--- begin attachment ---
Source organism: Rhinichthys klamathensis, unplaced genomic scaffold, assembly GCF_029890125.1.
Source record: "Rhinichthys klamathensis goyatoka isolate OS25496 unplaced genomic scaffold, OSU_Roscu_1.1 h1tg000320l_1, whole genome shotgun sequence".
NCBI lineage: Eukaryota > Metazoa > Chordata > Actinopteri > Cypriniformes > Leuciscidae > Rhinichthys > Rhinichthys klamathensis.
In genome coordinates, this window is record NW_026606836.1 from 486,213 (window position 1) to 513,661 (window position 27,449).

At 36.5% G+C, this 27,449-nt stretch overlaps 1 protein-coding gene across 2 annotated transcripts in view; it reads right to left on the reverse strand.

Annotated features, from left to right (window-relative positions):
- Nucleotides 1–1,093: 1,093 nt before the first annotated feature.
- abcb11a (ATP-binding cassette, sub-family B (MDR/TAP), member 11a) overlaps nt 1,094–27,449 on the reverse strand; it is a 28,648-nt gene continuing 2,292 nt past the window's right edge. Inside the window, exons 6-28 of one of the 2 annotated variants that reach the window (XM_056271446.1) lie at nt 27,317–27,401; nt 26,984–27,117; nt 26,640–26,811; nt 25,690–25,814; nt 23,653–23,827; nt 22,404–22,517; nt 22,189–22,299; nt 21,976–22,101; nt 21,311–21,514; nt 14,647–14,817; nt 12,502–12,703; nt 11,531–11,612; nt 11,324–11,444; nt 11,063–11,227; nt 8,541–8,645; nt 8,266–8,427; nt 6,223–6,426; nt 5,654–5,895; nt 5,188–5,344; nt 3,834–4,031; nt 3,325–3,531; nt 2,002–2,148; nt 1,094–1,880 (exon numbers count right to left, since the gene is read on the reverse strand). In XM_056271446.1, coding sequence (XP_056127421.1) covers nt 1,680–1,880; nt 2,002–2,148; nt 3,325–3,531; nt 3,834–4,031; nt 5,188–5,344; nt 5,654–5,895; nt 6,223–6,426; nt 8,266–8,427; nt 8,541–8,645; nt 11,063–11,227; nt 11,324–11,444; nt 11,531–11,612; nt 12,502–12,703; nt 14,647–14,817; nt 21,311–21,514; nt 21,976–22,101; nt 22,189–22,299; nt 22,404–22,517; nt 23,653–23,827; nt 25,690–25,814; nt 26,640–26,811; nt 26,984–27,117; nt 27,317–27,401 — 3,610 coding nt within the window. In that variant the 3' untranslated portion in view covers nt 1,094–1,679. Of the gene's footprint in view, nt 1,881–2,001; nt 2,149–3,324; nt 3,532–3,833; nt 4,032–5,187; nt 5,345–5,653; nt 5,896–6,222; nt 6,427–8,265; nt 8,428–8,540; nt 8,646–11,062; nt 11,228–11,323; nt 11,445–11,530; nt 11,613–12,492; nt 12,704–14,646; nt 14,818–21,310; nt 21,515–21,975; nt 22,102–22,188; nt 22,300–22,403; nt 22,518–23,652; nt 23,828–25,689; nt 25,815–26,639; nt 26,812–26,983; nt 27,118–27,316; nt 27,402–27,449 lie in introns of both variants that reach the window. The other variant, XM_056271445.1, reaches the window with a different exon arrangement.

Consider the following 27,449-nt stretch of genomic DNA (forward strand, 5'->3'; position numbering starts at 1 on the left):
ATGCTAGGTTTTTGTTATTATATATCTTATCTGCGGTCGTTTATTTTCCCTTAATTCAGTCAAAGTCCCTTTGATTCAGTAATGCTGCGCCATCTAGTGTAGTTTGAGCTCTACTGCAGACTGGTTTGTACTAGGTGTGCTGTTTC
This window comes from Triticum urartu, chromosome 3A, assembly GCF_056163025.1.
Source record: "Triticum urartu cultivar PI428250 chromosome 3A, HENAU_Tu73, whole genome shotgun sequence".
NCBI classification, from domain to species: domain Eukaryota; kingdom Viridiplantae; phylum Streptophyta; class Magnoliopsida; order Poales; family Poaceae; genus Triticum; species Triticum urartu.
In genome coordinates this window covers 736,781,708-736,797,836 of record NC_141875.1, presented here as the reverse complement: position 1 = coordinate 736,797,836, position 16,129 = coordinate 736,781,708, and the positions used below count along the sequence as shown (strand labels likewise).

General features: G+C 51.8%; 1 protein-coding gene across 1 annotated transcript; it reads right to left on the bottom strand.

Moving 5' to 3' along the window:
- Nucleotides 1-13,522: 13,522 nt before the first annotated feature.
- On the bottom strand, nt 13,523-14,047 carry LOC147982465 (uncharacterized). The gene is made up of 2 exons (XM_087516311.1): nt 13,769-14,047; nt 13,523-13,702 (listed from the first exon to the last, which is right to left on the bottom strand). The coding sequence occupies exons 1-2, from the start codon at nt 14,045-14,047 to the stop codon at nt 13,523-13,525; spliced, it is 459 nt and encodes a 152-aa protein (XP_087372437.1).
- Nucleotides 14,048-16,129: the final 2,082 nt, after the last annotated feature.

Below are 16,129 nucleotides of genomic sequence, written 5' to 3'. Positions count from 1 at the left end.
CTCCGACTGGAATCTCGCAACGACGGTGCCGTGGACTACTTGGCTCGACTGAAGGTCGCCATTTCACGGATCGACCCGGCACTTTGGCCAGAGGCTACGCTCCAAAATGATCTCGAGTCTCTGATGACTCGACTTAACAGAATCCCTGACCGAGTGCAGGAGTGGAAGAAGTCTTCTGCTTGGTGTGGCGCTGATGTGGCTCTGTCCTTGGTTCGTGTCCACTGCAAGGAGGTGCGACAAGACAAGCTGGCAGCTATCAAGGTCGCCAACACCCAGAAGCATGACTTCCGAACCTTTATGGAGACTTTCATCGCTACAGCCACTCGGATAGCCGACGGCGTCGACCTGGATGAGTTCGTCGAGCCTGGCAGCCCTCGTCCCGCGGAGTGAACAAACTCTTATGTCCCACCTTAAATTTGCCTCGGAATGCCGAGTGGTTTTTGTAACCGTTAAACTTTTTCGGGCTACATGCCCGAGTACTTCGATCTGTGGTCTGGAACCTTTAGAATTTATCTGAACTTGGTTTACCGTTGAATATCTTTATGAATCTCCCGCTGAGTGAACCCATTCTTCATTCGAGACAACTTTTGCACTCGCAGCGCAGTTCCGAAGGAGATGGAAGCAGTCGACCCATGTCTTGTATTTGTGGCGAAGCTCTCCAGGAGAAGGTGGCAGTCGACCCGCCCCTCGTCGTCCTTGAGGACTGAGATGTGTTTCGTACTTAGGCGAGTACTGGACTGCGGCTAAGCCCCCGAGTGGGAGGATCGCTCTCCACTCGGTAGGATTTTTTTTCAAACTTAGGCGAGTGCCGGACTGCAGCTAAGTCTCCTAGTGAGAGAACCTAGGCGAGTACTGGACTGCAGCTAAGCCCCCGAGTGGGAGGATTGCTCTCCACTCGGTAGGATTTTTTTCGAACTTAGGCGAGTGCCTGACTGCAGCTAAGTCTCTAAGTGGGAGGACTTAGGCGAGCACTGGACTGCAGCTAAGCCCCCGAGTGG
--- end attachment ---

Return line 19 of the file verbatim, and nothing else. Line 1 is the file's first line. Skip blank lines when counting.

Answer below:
- Nucleotides 14,048-16,129: the final 2,082 nt, after the last annotated feature.